We left the trail and crossed the meadow, heading in a southeast direction. We climbed the forested slope and soon reached Candyland Rocks, which were so beautiful with the moss and ferns. We explored the chasms and caves. As amazed as we were from our prior hike. Our hike continued along the rim of the plateau, passing massive boulders and outcrops. A scrambled up a ledge brought spruce and a remarkable rock maze that was several hundred feet long, and even continued through a cave. Truly amazing. Our hike continued with an arch and countless boulders and ledges. We passed a small cascading stream with hemlocks. Next was the Endless Wall, a long cliff that stretches for a few hundred feet.

Our route took us north along the east rim of Middle Top where the terrain became much more rugged. But the scenery distracted us with several impressive rock shelters and overhangs, not to mention some small rock mazes. Across the valley the cliffs of Spruce Ledge loomed. The terrain eased as we headed north and reached a small bald. Here, we cut southeast, crossing fern meadows and reached a stream. We crossed the stream and picked up the existing ATV trail and descended along cascades. The trail faded out in a hemlock forest but we simply kept close to the creek and soon picked up another grade. We dropped down to a glen with a 12 foot falls and a long slide. So beautiful. The grade descended along a deep and rugged gorge that was filled with the roar of water. This trail returned us to the original jeep road, where we retraced our steps.

This was a strikingly beautiful hike that a fit hiker with good navigation skills can accomplish. The scenery and diversity was stunning.

Parts of this hike are described in Hiking the Endless Mountains.

We parked at 41.466863, -76.161761.

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More rock shelters in SGL 57.

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Rocks, moss, and birch.

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Backpacking the Old Loggers Path (the northern section)-November, 2018


Tim and Dan at the Chasms of Rock Run, Loyalsock State Forest

Twice a year I meet up with some friends from college for a backpacking trip. This past Fall, we decided to hike a part of the Old Loggers Path (OLP). I had previously hiked the OLP in July. After years of not stepping foot on the trail, it was odd to be on it twice this year.

The OLP has become one of PA’s most popular backpacking trails due to its scenery, isolation, and moderate terrain. Despite it being a cold November weekend, there were still several cars at the trailhead in Masten, where we parked. Ian, Dan, and Tim came on this hike.

We decided to do the northern half of the trail, which is the most scenic. So, we had to shuttle a car, which we parked where Yellow Dog Road meets Ellenton Road.
From Masten, we hiked counterclockwise, following the old logging grades under hemlocks and across tumbling streams. After a very wet, and at times rocky, hike at Dolly Sods this spring with the group, it was nice to be on the more forgiving terrain on the OLP.

Wind whipped through the bare forests, with only beech providing the last of the Fall color. We made our way down to Rock Run as a thin layer of snow covered the ground pine. We hiked under hemlocks as Rock Run roared below. I then led the group off trail a short distance to see the striking Chasms of Rock Run, where the two branches of Rock Run joined among beautiful gorges, cliffs, cascades, and pools. Everyone was impressed by the beauty. The water roared over rapids and across the smooth bedrock into deep swirling pools. The place felt wild and primeval. Across the creek was an incredible campsite, where we all made a note to come back to in the Summer.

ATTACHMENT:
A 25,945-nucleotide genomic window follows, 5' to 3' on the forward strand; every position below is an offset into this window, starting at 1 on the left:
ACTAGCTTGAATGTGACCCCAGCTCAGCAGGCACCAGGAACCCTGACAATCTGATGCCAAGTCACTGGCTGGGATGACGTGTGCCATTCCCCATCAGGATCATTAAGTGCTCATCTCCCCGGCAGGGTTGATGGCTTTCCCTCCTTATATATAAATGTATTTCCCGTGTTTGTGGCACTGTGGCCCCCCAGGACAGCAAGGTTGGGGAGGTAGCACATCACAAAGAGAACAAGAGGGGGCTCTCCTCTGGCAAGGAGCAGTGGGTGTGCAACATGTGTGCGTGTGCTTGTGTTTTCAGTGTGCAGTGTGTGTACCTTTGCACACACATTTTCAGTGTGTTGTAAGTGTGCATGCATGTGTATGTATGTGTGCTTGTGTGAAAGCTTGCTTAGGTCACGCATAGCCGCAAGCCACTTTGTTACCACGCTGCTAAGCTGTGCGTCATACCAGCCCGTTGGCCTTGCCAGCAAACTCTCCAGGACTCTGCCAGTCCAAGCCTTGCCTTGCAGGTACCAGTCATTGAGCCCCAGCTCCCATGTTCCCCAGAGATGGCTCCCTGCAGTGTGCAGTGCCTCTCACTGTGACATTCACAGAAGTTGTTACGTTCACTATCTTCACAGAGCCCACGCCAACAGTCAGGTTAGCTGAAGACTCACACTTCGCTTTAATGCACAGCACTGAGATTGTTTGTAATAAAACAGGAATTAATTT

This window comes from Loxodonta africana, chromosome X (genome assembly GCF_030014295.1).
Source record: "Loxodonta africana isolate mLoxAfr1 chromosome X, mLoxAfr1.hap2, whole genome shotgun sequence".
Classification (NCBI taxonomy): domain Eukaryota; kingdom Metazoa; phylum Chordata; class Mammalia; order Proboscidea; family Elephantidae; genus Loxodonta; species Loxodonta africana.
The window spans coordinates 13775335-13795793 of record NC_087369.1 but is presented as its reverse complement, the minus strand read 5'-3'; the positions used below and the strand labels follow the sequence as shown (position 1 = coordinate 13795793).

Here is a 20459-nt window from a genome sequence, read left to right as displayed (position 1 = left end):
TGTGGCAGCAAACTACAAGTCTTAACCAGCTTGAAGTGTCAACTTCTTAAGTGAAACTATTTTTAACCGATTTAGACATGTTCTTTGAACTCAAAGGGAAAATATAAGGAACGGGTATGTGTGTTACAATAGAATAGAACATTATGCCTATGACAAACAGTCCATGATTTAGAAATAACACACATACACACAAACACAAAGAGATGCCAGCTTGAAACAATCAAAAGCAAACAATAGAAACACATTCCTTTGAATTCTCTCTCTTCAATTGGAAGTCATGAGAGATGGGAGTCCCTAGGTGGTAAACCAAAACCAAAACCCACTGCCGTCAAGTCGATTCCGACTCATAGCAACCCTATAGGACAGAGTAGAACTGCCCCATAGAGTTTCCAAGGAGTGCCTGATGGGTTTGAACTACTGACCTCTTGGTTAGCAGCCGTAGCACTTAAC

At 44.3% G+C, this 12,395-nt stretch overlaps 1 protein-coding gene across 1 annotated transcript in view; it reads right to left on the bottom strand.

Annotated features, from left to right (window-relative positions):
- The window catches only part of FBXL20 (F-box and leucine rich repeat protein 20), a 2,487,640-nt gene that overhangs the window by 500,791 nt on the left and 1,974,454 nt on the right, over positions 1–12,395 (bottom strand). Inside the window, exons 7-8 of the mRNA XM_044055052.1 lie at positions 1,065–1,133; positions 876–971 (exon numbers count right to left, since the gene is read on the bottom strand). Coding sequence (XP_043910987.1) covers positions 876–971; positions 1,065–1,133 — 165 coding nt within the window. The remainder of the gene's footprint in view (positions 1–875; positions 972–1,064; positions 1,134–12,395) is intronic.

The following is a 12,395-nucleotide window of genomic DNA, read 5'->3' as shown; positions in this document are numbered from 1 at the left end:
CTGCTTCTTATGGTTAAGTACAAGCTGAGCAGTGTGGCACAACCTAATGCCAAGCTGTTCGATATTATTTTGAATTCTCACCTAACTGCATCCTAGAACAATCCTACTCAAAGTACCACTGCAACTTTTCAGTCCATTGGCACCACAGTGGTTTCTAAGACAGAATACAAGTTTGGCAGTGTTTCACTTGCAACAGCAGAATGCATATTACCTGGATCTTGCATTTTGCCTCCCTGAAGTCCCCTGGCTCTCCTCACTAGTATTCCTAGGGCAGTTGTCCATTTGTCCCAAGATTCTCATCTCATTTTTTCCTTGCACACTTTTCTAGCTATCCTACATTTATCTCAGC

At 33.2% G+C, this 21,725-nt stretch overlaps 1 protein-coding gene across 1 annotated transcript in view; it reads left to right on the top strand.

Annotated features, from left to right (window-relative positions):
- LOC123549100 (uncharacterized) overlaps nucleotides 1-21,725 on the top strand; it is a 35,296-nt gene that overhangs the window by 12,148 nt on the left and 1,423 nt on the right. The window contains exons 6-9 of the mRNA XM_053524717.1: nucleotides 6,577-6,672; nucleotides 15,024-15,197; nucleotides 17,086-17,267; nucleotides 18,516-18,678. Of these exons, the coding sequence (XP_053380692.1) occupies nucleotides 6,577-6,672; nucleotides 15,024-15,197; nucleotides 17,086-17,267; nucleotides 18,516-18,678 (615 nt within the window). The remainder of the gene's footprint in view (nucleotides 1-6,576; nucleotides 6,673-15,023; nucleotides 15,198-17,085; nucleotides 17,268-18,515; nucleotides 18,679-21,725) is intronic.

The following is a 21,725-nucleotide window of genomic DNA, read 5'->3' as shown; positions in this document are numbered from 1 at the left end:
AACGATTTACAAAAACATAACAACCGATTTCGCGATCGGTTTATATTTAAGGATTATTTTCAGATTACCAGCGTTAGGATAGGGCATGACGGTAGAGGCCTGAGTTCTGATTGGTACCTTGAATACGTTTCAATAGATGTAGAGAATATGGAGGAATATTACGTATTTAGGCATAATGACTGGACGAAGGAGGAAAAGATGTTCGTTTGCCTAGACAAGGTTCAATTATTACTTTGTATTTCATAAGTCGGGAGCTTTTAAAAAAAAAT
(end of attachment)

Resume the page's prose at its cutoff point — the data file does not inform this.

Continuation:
We got back on the OLP and descended to where Yellow Dog Run meets Rock Run, another place of great beauty. Yellow Dog tumbled over a falls into Rock Run’s bedrock chasm. Rock Run is so amazing. Great campsites were nearby, but our goal was the new shelter at Doe Run. So, we had to hike up a gradual grade. As we climbed, below us was a twenty foot falls on Yellow Dog Run.

After crossing Yellow Dog Road, we made our way to Rock Run Vista. Along the way, we passed two volunteers I know from the Keystone Trails Association (KTA) who were maintaining the trail. KTA is a great organization that does so much for trails in PA, please support them.

We enjoyed the view over Rock Run as a cold sun began to set. We were soon back on the trail to Doe Run Shelter. Thankfully, no one was using the shelter, which is set above the tumbling rapids and cascades of beautiful Doe Run. There are several campsites nearby, and one was occupied by another backpacker. We soon settled into the shelter and got a fire going. A panorama of stars spread across the night sky with a few shooting stars. After eating and talking, we went to sleep.

The next morning, the dark forest returned to light and I decided to set out and see Doe Run Falls, which is below the OLP. I followed Doe Run down into a rugged gorge and reached the falls, set in a striking chasm of bedrock with two drops. It was very beautiful. After I hiked back up, the others had their gear together and we continued on the trail. We crossed Buck Run with its large boulders and we made our way to the top of Sullivan Mountain to enjoy its series of vistas over the vast plateaus.

We then turned left onto the Crandalltown Trail to make a loop back to Buck Run. From there we hiked out along the Ellenton grade to the second car parked at Ellenton and Yellow Dog Roads. After a great meal at the Forksville Inn, we went our separate ways until the next trip.

(Note regarding photos: due to changes with Flickr, I will be linking photos from my Instagram account).


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Old Loggers Path

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Chasms of Rock Run

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Mist in the chasms, Rock Run.

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Yellow Dog Run tumbles into Rock Run.

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Upper part of Doe Run Falls.

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Views from Sullivan Mtn.